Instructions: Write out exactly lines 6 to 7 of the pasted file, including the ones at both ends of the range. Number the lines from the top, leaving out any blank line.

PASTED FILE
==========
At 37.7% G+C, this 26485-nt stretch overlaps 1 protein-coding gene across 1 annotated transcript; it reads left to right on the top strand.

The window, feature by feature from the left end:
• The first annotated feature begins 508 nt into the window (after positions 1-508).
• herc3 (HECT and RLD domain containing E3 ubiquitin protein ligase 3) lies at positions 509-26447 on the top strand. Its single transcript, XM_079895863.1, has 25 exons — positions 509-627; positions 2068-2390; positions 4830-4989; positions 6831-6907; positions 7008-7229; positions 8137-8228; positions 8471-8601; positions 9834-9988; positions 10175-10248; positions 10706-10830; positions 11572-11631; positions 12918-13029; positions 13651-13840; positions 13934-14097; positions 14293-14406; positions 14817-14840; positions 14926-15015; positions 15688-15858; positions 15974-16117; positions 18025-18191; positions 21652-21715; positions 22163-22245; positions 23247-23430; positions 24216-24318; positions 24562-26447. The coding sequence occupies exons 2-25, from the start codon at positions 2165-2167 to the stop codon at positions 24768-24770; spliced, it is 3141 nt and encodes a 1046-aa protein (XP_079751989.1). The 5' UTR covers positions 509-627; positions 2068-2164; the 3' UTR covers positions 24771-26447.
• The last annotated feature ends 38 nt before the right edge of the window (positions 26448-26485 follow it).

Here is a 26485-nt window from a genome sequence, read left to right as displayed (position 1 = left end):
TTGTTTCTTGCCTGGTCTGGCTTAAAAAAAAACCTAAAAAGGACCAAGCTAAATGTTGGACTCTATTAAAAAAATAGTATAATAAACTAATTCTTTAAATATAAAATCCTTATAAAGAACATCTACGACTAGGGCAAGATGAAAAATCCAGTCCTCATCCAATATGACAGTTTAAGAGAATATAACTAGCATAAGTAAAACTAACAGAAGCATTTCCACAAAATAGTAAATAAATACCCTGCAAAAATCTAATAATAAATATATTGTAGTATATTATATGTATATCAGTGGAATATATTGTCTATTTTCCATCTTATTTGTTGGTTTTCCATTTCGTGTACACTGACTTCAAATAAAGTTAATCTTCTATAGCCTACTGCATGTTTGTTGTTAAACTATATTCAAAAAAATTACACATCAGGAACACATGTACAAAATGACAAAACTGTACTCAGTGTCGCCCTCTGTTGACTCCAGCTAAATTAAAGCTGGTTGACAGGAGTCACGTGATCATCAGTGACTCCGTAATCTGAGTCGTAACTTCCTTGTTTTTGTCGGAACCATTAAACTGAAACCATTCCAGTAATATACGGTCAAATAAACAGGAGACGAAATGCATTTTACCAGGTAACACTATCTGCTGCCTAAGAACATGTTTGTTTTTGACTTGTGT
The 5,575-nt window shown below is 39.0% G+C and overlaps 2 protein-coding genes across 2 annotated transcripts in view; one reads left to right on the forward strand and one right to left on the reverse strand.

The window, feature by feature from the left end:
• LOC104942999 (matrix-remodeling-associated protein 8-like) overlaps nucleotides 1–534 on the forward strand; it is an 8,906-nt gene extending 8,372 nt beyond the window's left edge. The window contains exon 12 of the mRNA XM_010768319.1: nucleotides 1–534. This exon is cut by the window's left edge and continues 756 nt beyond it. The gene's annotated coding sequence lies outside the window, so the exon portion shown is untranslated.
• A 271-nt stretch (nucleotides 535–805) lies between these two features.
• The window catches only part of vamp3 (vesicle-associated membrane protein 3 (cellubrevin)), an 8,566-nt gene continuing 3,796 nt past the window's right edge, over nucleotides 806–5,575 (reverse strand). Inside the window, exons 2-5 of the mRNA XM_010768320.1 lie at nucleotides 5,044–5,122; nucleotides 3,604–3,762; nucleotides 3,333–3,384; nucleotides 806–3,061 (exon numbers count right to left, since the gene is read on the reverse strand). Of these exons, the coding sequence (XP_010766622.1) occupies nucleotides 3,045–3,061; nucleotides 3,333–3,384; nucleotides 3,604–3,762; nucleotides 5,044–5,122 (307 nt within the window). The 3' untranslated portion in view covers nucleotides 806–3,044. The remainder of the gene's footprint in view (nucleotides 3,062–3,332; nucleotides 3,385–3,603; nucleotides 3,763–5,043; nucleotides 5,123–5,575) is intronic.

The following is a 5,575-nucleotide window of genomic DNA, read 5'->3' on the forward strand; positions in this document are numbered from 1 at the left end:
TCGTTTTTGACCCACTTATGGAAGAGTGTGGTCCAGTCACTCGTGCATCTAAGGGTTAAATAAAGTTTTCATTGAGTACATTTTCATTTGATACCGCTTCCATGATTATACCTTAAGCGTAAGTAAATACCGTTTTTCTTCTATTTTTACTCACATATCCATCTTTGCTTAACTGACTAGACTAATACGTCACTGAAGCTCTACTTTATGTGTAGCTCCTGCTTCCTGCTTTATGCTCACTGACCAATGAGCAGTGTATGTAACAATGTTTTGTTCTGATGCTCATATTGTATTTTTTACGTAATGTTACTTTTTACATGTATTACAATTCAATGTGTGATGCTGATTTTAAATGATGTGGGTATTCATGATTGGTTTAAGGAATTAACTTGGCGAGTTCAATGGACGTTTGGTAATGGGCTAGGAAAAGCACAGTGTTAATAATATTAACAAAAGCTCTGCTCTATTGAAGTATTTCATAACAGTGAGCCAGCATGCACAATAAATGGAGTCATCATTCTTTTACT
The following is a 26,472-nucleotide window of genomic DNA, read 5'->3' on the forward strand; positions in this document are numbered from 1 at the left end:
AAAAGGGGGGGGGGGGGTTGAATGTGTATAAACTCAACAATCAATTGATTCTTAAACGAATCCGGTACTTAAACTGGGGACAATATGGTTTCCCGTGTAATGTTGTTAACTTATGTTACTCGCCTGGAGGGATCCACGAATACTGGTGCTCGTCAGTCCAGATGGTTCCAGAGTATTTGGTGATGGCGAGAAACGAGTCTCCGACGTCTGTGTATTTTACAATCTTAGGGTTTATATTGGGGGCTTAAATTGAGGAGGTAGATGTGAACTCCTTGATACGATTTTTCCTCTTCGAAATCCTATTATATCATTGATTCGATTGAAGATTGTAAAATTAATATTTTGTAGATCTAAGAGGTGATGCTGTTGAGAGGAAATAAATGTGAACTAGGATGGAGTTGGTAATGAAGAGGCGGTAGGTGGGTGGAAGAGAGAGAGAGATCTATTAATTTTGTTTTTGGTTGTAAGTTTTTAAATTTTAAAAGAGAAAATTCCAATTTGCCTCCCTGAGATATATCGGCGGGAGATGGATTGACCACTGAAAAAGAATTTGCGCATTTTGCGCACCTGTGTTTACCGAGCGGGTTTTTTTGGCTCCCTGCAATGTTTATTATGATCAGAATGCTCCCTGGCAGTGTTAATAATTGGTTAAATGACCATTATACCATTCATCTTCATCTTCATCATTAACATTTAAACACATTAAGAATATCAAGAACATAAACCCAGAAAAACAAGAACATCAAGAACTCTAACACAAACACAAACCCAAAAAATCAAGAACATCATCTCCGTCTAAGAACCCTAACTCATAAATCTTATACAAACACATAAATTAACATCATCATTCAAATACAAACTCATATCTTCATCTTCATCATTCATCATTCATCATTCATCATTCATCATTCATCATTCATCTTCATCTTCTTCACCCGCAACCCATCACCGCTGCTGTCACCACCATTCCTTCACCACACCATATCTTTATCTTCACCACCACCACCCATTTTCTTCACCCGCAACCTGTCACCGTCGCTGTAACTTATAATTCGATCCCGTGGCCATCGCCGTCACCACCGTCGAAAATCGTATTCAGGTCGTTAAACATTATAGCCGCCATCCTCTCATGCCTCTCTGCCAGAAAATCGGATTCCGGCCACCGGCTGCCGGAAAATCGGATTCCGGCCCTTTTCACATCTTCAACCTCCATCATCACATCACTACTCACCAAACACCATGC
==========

Here is a 26485-nt window from a genome sequence, read left to right as displayed (position 1 = left end):
TTGTTTCTTGCCTGGTCTGGCTTAAAAAAAAACCTAAAAAGGACCAAGCTAAATGTTGGACTCTATTAAAAAAATAGTATAATAAACTAATTCTTTAAATATAAAATCCTTATAAAGAACATCTACGACTAGGGCAAGATGAAAAATCCAGTCCTCATCCAATATGACAGTTTAAGAGAATATAACTAGCATAAGTAAAACTAACAGAAGCATTTCCACAAAATAGTAAATAAATACCCTGCAAAAATCTAATAATAAATATATTGTAGTATATTATATGTATATCAGTGGAATATATTGTCTATTTTCCATCTTATTTGTTGGTTTTCCATTTCGTGTACACTGACTTCAAATAAAGTTAATCTTCTATAGCCTACTGCATGTTTGTTGTTAAACTATATTCAAAAAAATTACACATCAGGAACACATGTACAAAATGACAAAACTGTACTCAGTGTCGCCCTCTGTTGACTCCAGCTAAATTAAAGCTGGTTGACAGGAGTCACGTGATCATCAGTGACTCCGTAATCTGAGTCGTAACTTCCTTGTTTTTGTCGGAACCATTAAACTGAAACCATTCCAGTAATATACGGTCAAATAAACAGGAGACGAAATGCATTTTACCAGGTAACACTATCTGCTGCCTAAGAACATGTTTGTTTTTGACTTGTGT